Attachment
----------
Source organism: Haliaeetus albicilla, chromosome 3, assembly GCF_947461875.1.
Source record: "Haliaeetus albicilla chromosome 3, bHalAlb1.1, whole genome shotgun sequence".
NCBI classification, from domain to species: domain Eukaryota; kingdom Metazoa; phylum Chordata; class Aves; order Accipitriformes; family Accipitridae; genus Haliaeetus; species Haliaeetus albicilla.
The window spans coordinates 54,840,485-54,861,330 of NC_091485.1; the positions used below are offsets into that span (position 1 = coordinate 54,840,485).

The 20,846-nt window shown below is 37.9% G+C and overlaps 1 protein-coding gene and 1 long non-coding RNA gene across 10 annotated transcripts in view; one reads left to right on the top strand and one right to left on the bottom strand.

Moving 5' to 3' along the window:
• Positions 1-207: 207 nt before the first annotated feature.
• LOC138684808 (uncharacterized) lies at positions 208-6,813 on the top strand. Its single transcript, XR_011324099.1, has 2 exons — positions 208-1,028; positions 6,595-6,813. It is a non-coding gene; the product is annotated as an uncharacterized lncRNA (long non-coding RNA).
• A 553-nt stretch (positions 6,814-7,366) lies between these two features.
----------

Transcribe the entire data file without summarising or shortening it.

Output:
Source organism: Haliaeetus albicilla, chromosome 3, assembly GCF_947461875.1.
Source record: "Haliaeetus albicilla chromosome 3, bHalAlb1.1, whole genome shotgun sequence".
NCBI classification, from domain to species: domain Eukaryota; kingdom Metazoa; phylum Chordata; class Aves; order Accipitriformes; family Accipitridae; genus Haliaeetus; species Haliaeetus albicilla.
The window spans coordinates 54,840,485-54,861,330 of NC_091485.1; the positions used below are offsets into that span (position 1 = coordinate 54,840,485).

The 20,846-nt window shown below is 37.9% G+C and overlaps 1 protein-coding gene and 1 long non-coding RNA gene across 10 annotated transcripts in view; one reads left to right on the top strand and one right to left on the bottom strand.

Moving 5' to 3' along the window:
• Positions 1-207: 207 nt before the first annotated feature.
• LOC138684808 (uncharacterized) lies at positions 208-6,813 on the top strand. Its single transcript, XR_011324099.1, has 2 exons — positions 208-1,028; positions 6,595-6,813. It is a non-coding gene; the product is annotated as an uncharacterized lncRNA (long non-coding RNA).
• A 553-nt stretch (positions 6,814-7,366) lies between these two features.